Who left the door open? – ¿Quien dejó la puerta abierta? (La puerta está abierta)

Andrés is very closed he doesn’t speak to anybody – Andrés es muy cerrado, no habla con nadie.

The restaurant is closed, it normally opens at seven – El restaurante está cerrado, normalmente abre a las siete.

Other episodes mentioned in this podcast:

How else can you ser and estar with adjectives?

The post Tips 107: 8 Uses of Ser and Estar with Adjectives appeared first on Real Fast Spanish.

Jun 04 2015

13mins

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Rank #19: Tips 037: Expressing Cause And Effect In Spanish

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If you want to know someone well, is it important to discover what motivates him or her? Everybody has a cause and an effect of why they what they do.

In contrast, a scientist always needs to match outcomes to their observations. That’s the whole point of science. Science is always trying to understand the relationship between cause and effect.

If you can understand today’s lesson then you can link cause and effect to understand a range of useful ideas. This includes expressing ideas around the cause and effect of people, science, politics or any other idea.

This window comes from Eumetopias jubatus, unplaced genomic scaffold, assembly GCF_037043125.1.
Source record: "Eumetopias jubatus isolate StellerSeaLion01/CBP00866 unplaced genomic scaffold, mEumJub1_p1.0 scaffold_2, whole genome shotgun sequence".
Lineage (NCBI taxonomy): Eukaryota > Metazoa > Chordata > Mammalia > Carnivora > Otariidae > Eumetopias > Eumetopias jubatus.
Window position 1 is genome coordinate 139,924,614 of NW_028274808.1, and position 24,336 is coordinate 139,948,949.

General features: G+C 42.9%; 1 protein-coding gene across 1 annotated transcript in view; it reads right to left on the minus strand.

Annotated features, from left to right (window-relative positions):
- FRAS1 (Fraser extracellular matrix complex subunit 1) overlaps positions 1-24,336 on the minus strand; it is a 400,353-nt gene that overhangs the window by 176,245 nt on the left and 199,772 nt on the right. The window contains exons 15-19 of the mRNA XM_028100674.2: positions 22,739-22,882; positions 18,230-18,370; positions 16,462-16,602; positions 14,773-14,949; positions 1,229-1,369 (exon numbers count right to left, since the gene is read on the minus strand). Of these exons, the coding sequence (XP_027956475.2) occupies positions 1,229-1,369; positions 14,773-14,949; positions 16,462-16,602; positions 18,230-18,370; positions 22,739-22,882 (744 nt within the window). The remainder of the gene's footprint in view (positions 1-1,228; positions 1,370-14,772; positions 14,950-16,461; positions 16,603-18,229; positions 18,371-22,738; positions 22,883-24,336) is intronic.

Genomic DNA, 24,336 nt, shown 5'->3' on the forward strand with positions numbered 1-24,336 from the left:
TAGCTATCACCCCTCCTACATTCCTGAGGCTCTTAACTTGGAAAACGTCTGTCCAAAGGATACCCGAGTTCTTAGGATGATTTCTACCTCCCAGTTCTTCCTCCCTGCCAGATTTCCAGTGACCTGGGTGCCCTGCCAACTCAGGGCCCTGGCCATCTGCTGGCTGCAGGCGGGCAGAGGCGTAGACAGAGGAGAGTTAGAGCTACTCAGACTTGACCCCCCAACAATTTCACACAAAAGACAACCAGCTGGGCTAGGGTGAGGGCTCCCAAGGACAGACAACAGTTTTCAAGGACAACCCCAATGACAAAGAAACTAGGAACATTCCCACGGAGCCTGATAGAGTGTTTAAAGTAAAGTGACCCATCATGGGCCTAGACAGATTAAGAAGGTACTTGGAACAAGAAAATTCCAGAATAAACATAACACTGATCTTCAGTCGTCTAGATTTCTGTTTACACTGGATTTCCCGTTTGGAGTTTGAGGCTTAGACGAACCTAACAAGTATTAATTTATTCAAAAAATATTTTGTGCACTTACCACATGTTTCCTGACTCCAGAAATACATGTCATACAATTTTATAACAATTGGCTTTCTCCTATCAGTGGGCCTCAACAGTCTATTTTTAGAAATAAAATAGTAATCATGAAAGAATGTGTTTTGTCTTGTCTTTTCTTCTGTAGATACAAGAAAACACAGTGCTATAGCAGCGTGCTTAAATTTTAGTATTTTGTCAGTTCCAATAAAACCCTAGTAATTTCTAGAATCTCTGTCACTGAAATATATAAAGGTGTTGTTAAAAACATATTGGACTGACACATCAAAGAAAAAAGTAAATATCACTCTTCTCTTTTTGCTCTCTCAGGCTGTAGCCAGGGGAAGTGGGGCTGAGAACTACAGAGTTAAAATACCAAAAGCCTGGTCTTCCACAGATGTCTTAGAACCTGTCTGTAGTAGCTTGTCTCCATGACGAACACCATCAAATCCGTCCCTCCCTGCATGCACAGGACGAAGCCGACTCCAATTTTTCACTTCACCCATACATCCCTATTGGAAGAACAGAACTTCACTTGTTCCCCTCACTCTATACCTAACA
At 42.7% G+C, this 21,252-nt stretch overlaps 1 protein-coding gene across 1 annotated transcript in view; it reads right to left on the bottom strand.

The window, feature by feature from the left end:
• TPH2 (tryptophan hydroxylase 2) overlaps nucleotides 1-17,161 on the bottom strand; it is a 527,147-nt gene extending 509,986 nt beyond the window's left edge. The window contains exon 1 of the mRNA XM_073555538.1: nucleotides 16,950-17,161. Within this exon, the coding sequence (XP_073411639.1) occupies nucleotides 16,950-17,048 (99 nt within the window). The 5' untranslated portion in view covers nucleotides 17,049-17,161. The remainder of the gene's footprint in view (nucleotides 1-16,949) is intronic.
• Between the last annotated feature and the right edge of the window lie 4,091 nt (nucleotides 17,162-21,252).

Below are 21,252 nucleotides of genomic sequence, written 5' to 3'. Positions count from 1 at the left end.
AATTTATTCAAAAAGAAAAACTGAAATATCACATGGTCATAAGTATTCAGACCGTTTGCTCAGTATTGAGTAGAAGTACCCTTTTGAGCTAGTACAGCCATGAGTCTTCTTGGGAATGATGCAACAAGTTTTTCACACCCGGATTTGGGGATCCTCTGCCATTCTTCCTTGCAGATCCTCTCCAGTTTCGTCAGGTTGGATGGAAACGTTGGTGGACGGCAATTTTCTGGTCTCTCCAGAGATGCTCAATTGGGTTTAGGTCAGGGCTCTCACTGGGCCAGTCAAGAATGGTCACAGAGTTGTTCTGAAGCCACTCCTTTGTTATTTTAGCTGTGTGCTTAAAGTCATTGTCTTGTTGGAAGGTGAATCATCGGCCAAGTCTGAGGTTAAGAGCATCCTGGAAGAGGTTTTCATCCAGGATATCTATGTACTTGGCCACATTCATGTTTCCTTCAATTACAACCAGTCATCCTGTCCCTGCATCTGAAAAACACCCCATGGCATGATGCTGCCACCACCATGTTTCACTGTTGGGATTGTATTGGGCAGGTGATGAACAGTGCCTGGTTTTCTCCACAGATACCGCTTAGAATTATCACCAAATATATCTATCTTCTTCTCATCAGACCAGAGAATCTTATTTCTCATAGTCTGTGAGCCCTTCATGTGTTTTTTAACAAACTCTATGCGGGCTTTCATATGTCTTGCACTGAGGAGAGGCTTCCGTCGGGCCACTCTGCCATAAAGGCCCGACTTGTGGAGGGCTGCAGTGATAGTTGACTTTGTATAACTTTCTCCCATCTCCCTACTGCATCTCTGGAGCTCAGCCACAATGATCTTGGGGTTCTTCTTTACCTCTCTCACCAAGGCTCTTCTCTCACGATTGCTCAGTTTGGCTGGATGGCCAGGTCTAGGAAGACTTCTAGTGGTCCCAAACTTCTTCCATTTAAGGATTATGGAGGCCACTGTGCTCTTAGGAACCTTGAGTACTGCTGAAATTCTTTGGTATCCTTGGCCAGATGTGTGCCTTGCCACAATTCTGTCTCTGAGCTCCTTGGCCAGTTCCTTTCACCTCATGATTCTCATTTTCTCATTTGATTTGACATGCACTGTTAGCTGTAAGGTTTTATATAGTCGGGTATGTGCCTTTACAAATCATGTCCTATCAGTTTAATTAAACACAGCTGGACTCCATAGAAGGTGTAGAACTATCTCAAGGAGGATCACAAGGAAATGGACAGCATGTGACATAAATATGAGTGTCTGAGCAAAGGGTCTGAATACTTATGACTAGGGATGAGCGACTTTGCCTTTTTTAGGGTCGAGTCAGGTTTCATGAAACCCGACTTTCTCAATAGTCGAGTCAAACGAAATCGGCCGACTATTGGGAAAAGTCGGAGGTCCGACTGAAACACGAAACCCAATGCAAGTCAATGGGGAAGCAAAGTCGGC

Whether it is in the classroom or in the laboratory or in a café. Being able to express the relationship between cause and effect is an important tool for your Spanish vocabulary.

There are lots of ways to link cause and effect in English. They can be broken down into two groups. Phrases that link a cause to an effect and phrases that link an effect to a cause.

For example:
1. Phrases that link a cause to an effect:
Accordingly, so, then, thus, consequently, hence, ergo etc.

2. Phrases that link an effect to a cause:
Because, since, seeing that, on account of, for the reason that etc.

In Spanish, there are also a ton of phrases that link cause and effect. But like most things on Real Fast Spanish I look to use conversation hacking principles. This is to reduce the total amount of vocab, expressions and grammar you need to know or remember for a conversation. With this in mind, I’m going to focus on the most useful Spanish phrases for cause and effect.

Therefore, today we are looking at 5 phrases that are extremely useful for linking cause with effect in Spanish.

En consequencia (These phrases link cause to effect):